Close menu
May 23, 2024 COVID Health Conditions Views


‘Absolutely Tragic’: 38-Year-Old COVID Patient Refused to Sign DNR Five Times Before He Died

A 38-year-old cancer patient who developed COVID-19 was pressured five times in 24 hours to sign a DNR order. He refused, but he died after the hospital administered a combination of midazolam and morphine, usually reserved for end-of-life care, according to his wife who testified in Scotland’s COVID-19 inquiry.

covid and do not resuscitate paper

On a recent episode of his YouTube show, medical commentator John Campbell, Ph.D., shared the “absolutely tragic” testimony of Lianne Menzies about the death of her 38-year-old husband, Jamie, after he was diagnosed with COVID-19.

The segment is part of Campbell’s coverage of Scotland’s ongoing COVID-19 Inquiry, which includes testimony from government officials and Scottish citizens affected by the country’s COVID-19 response.

The independent inquiry, which concluded testimonies today after more than 50 days, is investigating failures in Scotland’s response — including how hospitals administered dangerous end-of-life protocols when they may not have been necessary.

When Jamie was admitted to the Monklands Hospital Airdrie in March 2020, he had been undergoing intense cancer treatment. Healthcare providers suspected he had contracted COVID-19.

Given his cancer history, Jamie was asked to sign a DNR, which “terrified him,” Menzies said.

He refused, but the hospital staff continued to press him, asking him to sign the DNR five times within 24 hours. He refused each time and begged his wife never to sign one for him.

Such practices are “completely unacceptable,” said Campbell, who has a Ph.D. in nursing and over four decades of clinical experience. “We should not be terrifying our patients. This is not good clinical care.”

A doctor later diagnosed Jamie with COVID-19, but said he was improving. He was up and around, joking and seemed well in their Facetime chat, Menzies testified.

The next day, she said, hospital staff asked her if she understood that Jamie was going to die. They gave him midazolam, a strong benzodiazepine, to sleep. She was shocked.

Campbell, whose previous show outlined the dangerous and often unnecessary combination of midazolam and morphine administered to many COVID-19 patients as “end-of-life” care, said he has never seen midazolam given to help someone sleep.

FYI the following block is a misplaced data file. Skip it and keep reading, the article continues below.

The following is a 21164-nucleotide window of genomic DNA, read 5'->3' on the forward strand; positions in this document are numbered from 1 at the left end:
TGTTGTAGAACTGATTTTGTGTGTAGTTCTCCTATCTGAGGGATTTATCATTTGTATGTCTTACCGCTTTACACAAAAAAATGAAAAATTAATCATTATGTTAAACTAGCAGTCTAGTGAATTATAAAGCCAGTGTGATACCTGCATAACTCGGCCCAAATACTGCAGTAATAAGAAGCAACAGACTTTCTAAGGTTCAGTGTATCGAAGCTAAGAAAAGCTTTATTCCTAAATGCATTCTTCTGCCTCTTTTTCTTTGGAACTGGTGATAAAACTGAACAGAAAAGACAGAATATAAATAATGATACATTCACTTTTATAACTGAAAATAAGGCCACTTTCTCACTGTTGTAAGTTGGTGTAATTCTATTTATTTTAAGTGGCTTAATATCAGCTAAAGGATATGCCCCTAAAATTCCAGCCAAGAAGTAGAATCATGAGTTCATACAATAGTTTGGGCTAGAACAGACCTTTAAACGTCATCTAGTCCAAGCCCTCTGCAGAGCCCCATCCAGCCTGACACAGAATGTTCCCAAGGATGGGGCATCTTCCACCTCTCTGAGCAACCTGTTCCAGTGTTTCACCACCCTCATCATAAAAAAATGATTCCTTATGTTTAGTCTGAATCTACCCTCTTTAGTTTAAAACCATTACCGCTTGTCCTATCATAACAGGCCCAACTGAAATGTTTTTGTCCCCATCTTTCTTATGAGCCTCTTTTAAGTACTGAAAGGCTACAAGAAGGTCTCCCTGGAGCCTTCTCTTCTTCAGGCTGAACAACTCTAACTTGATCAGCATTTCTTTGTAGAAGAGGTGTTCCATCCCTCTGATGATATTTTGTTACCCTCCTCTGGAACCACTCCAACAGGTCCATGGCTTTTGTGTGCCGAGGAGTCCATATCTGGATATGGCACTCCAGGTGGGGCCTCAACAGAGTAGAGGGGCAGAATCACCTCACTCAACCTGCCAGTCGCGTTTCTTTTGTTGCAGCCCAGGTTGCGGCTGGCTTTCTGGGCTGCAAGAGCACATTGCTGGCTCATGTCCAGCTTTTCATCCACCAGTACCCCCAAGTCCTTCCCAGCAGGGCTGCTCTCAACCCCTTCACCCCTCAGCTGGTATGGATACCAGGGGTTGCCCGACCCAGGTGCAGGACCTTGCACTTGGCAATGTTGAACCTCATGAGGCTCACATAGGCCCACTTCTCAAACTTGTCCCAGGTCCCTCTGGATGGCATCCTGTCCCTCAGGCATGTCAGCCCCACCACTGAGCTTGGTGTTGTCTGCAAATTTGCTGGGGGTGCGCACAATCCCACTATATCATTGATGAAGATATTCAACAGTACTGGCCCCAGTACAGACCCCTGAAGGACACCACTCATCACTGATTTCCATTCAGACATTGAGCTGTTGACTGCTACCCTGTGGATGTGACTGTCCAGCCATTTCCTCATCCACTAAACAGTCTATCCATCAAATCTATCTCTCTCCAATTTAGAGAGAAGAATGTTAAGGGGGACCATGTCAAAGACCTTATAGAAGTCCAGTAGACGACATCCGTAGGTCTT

That night, Jamie and Lianne were married by the hospital chaplain. The next day, the staff called Lianne back to the hospital because “It was time.”

She said Jamie was screaming and terrified because he couldn’t breathe. They administered a rotation of midazolam and morphine and he died.

Campbell shared commentary by pathologist Dr. Clare Craig, who said the testimonies have shown that in many cases, hospitals were refusing to admit people who had DNRs, effectively denying medical care to those people.

This article was funded by critical thinkers like you.

The Defender is 100% reader-supported. No corporate sponsors. No paywalls. Our writers and editors rely on you to fund stories like this that mainstream media won’t write.

Please Donate Today

Also, Craig said, the protocols instituted were binary, people were either treated and put on ventilators, or they were given end-of-life care.

Craig said that end-of-life care would have been appropriate for some people, but the testimonies reveal a large number of people who “under other circumstances would have been treated very differently.”

Without family present for support and care, they were given these dangerous and powerful drugs.

In 2020, palliative care experts raised concerns about the protocols because ”they were very explicit about how you accelerated the drug but said nothing about winding it down,” she said.

The drugs suppress the respiratory drive, and are very useful in some cases she said. However, “when you’ve got an acute respiratory infection the drive to breathe is incredibly important in terms of survival.”

Campbell said that given the important revelations in the hearings, “We really do need a similar inquiry in England — not the one we have — and we need a similar one in the United States and Canada and basically everywhere to find out what really went on and what is going on.”

In the show notes, he also noted, “Unnecessary deaths are a tragedy in themselves, but also distorted the covid fatality data.”

Watch here:

Suggest A Correction

Share Options

Close menu

Republish Article

Please use the HTML above to republish this article. It is pre-formatted to follow our republication guidelines. Among other things, these require that the article not be edited; that the author’s byline is included; and that The Defender is clearly credited as the original source.

Please visit our full guidelines for more information. By republishing this article, you agree to these terms.